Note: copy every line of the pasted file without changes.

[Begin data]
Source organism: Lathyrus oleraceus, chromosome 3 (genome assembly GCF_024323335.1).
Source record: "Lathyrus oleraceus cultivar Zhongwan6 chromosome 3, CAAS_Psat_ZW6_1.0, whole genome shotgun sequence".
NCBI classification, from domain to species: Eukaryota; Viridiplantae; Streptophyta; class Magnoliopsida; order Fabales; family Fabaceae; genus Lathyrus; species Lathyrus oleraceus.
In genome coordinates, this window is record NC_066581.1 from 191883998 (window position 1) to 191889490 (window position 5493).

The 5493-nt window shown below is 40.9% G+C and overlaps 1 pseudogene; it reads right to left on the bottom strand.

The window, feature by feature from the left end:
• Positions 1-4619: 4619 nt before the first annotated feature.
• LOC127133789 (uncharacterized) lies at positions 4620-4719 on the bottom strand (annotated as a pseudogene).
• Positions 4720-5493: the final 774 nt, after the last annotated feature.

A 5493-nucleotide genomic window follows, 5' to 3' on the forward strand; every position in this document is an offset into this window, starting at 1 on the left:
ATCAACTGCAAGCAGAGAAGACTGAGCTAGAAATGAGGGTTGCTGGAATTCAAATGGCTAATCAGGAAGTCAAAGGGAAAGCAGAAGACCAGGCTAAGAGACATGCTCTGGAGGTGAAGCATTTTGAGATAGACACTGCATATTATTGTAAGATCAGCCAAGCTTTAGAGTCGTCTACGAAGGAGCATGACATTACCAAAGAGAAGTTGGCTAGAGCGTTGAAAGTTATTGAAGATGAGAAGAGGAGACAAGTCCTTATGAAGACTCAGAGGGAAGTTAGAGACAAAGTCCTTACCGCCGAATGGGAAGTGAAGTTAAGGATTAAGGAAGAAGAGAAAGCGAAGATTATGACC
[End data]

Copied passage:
Source organism: Lathyrus oleraceus, chromosome 3 (genome assembly GCF_024323335.1).
Source record: "Lathyrus oleraceus cultivar Zhongwan6 chromosome 3, CAAS_Psat_ZW6_1.0, whole genome shotgun sequence".
NCBI classification, from domain to species: Eukaryota; Viridiplantae; Streptophyta; class Magnoliopsida; order Fabales; family Fabaceae; genus Lathyrus; species Lathyrus oleraceus.
In genome coordinates, this window is record NC_066581.1 from 191883998 (window position 1) to 191889490 (window position 5493).

The 5493-nt window shown below is 40.9% G+C and overlaps 1 pseudogene; it reads right to left on the bottom strand.

The window, feature by feature from the left end:
• Positions 1-4619: 4619 nt before the first annotated feature.
• LOC127133789 (uncharacterized) lies at positions 4620-4719 on the bottom strand (annotated as a pseudogene).
• Positions 4720-5493: the final 774 nt, after the last annotated feature.

A 5493-nucleotide genomic window follows, 5' to 3' on the forward strand; every position in this document is an offset into this window, starting at 1 on the left:
ATCAACTGCAAGCAGAGAAGACTGAGCTAGAAATGAGGGTTGCTGGAATTCAAATGGCTAATCAGGAAGTCAAAGGGAAAGCAGAAGACCAGGCTAAGAGACATGCTCTGGAGGTGAAGCATTTTGAGATAGACACTGCATATTATTGTAAGATCAGCCAAGCTTTAGAGTCGTCTACGAAGGAGCATGACATTACCAAAGAGAAGTTGGCTAGAGCGTTGAAAGTTATTGAAGATGAGAAGAGGAGACAAGTCCTTATGAAGACTCAGAGGGAAGTTAGAGACAAAGTCCTTACCGCCGAATGGGAAGTGAAGTTAAGGATTAAGGAAGAAGAGAAAGCGAAGATTATGACC